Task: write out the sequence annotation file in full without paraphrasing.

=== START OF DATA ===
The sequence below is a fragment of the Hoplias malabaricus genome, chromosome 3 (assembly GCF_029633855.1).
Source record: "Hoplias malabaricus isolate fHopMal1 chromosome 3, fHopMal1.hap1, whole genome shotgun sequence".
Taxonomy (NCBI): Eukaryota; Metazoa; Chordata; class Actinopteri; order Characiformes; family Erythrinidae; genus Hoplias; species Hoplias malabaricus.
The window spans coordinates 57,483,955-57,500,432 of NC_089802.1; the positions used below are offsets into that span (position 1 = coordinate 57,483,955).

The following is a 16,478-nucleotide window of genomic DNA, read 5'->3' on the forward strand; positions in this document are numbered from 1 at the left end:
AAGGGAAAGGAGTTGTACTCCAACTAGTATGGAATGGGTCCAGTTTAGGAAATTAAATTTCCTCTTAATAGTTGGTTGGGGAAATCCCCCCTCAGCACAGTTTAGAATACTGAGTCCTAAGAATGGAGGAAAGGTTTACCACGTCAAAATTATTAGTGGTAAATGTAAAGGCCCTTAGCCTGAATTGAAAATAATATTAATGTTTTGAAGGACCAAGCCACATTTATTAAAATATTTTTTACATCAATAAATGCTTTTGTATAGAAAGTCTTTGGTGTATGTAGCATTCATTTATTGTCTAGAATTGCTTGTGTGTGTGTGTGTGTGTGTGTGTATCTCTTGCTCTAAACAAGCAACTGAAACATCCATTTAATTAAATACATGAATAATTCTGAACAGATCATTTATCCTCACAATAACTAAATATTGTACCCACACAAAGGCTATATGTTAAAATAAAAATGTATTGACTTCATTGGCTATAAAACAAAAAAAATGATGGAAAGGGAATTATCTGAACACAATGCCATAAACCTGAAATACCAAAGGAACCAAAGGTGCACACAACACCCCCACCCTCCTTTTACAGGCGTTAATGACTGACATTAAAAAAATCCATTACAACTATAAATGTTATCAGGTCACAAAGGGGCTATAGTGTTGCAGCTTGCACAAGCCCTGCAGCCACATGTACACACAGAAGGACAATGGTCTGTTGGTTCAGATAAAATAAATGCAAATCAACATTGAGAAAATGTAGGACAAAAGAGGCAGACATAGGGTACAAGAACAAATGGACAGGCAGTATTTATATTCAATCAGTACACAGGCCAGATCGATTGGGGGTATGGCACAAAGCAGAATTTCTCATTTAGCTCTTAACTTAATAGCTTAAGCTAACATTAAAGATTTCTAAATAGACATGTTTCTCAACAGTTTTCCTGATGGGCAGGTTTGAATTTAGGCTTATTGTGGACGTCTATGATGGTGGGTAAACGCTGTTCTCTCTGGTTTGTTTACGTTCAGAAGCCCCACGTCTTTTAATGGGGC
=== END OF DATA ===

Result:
The sequence below is a fragment of the Hoplias malabaricus genome, chromosome 3 (assembly GCF_029633855.1).
Source record: "Hoplias malabaricus isolate fHopMal1 chromosome 3, fHopMal1.hap1, whole genome shotgun sequence".
Taxonomy (NCBI): Eukaryota; Metazoa; Chordata; class Actinopteri; order Characiformes; family Erythrinidae; genus Hoplias; species Hoplias malabaricus.
The window spans coordinates 57,483,955-57,500,432 of NC_089802.1; the positions used below are offsets into that span (position 1 = coordinate 57,483,955).

The following is a 16,478-nucleotide window of genomic DNA, read 5'->3' on the forward strand; positions in this document are numbered from 1 at the left end:
AAGGGAAAGGAGTTGTACTCCAACTAGTATGGAATGGGTCCAGTTTAGGAAATTAAATTTCCTCTTAATAGTTGGTTGGGGAAATCCCCCCTCAGCACAGTTTAGAATACTGAGTCCTAAGAATGGAGGAAAGGTTTACCACGTCAAAATTATTAGTGGTAAATGTAAAGGCCCTTAGCCTGAATTGAAAATAATATTAATGTTTTGAAGGACCAAGCCACATTTATTAAAATATTTTTTACATCAATAAATGCTTTTGTATAGAAAGTCTTTGGTGTATGTAGCATTCATTTATTGTCTAGAATTGCTTGTGTGTGTGTGTGTGTGTGTGTGTATCTCTTGCTCTAAACAAGCAACTGAAACATCCATTTAATTAAATACATGAATAATTCTGAACAGATCATTTATCCTCACAATAACTAAATATTGTACCCACACAAAGGCTATATGTTAAAATAAAAATGTATTGACTTCATTGGCTATAAAACAAAAAAAATGATGGAAAGGGAATTATCTGAACACAATGCCATAAACCTGAAATACCAAAGGAACCAAAGGTGCACACAACACCCCCACCCTCCTTTTACAGGCGTTAATGACTGACATTAAAAAAATCCATTACAACTATAAATGTTATCAGGTCACAAAGGGGCTATAGTGTTGCAGCTTGCACAAGCCCTGCAGCCACATGTACACACAGAAGGACAATGGTCTGTTGGTTCAGATAAAATAAATGCAAATCAACATTGAGAAAATGTAGGACAAAAGAGGCAGACATAGGGTACAAGAACAAATGGACAGGCAGTATTTATATTCAATCAGTACACAGGCCAGATCGATTGGGGGTATGGCACAAAGCAGAATTTCTCATTTAGCTCTTAACTTAATAGCTTAAGCTAACATTAAAGATTTCTAAATAGACATGTTTCTCAACAGTTTTCCTGATGGGCAGGTTTGAATTTAGGCTTATTGTGGACGTCTATGATGGTGGGTAAACGCTGTTCTCTCTGGTTTGTTTACGTTCAGAAGCCCCACGTCTTTTAATGGGGC